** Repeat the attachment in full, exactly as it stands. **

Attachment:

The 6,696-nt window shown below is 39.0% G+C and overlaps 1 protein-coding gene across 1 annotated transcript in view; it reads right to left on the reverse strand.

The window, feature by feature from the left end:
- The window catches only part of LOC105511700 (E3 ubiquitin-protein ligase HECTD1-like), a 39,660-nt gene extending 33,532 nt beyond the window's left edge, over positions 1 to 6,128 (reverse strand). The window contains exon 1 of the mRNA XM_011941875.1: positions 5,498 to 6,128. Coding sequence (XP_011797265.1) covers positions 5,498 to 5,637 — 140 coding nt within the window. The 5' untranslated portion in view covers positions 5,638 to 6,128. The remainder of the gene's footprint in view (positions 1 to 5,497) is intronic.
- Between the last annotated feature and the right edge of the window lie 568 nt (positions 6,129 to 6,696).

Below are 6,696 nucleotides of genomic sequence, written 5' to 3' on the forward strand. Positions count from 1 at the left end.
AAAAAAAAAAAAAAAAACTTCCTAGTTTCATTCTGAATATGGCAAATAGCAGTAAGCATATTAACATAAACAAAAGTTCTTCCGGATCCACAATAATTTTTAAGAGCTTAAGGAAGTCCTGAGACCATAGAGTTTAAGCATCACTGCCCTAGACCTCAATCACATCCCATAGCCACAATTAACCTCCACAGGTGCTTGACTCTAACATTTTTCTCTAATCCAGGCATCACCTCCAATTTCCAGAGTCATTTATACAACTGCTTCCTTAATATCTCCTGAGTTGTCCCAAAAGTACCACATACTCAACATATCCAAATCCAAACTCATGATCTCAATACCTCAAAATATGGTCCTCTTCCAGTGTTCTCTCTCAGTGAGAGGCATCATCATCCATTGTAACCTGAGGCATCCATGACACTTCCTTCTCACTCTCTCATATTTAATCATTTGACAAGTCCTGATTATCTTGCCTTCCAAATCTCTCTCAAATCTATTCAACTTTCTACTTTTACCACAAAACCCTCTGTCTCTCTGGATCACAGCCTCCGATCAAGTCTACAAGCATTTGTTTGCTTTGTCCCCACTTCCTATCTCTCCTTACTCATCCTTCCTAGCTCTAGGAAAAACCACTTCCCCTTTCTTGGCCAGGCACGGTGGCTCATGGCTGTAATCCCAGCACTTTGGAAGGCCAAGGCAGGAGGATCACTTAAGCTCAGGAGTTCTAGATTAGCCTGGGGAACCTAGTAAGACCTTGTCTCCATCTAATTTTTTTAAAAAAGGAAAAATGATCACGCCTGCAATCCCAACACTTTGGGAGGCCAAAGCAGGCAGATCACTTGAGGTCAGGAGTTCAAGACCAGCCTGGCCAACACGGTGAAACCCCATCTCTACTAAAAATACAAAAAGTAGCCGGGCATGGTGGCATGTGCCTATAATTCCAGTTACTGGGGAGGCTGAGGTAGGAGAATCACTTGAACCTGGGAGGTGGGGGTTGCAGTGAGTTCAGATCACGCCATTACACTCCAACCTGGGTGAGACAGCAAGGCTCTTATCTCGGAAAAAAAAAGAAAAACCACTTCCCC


The 6,696-nt window shown below is 39.0% G+C and overlaps 1 protein-coding gene across 1 annotated transcript in view; it reads right to left on the reverse strand.

The window, feature by feature from the left end:
- The window catches only part of LOC105511700 (E3 ubiquitin-protein ligase HECTD1-like), a 39,660-nt gene extending 33,532 nt beyond the window's left edge, over positions 1 to 6,128 (reverse strand). The window contains exon 1 of the mRNA XM_011941875.1: positions 5,498 to 6,128. Coding sequence (XP_011797265.1) covers positions 5,498 to 5,637 — 140 coding nt within the window. The 5' untranslated portion in view covers positions 5,638 to 6,128. The remainder of the gene's footprint in view (positions 1 to 5,497) is intronic.
- Between the last annotated feature and the right edge of the window lie 568 nt (positions 6,129 to 6,696).

Below are 6,696 nucleotides of genomic sequence, written 5' to 3' on the forward strand. Positions count from 1 at the left end.
AAAAAAAAAAAAAAAAACTTCCTAGTTTCATTCTGAATATGGCAAATAGCAGTAAGCATATTAACATAAACAAAAGTTCTTCCGGATCCACAATAATTTTTAAGAGCTTAAGGAAGTCCTGAGACCATAGAGTTTAAGCATCACTGCCCTAGACCTCAATCACATCCCATAGCCACAATTAACCTCCACAGGTGCTTGACTCTAACATTTTTCTCTAATCCAGGCATCACCTCCAATTTCCAGAGTCATTTATACAACTGCTTCCTTAATATCTCCTGAGTTGTCCCAAAAGTACCACATACTCAACATATCCAAATCCAAACTCATGATCTCAATACCTCAAAATATGGTCCTCTTCCAGTGTTCTCTCTCAGTGAGAGGCATCATCATCCATTGTAACCTGAGGCATCCATGACACTTCCTTCTCACTCTCTCATATTTAATCATTTGACAAGTCCTGATTATCTTGCCTTCCAAATCTCTCTCAAATCTATTCAACTTTCTACTTTTACCACAAAACCCTCTGTCTCTCTGGATCACAGCCTCCGATCAAGTCTACAAGCATTTGTTTGCTTTGTCCCCACTTCCTATCTCTCCTTACTCATCCTTCCTAGCTCTAGGAAAAACCACTTCCCCTTTCTTGGCCAGGCACGGTGGCTCATGGCTGTAATCCCAGCACTTTGGAAGGCCAAGGCAGGAGGATCACTTAAGCTCAGGAGTTCTAGATTAGCCTGGGGAACCTAGTAAGACCTTGTCTCCATCTAATTTTTTTAAAAAAGGAAAAATGATCACGCCTGCAATCCCAACACTTTGGGAGGCCAAAGCAGGCAGATCACTTGAGGTCAGGAGTTCAAGACCAGCCTGGCCAACACGGTGAAACCCCATCTCTACTAAAAATACAAAAAGTAGCCGGGCATGGTGGCATGTGCCTATAATTCCAGTTACTGGGGAGGCTGAGGTAGGAGAATCACTTGAACCTGGGAGGTGGGGGTTGCAGTGAGTTCAGATCACGCCATTACACTCCAACCTGGGTGAGACAGCAAGGCTCTTATCTCGGAAAAAAAAAGAAAAACCACTTCCCC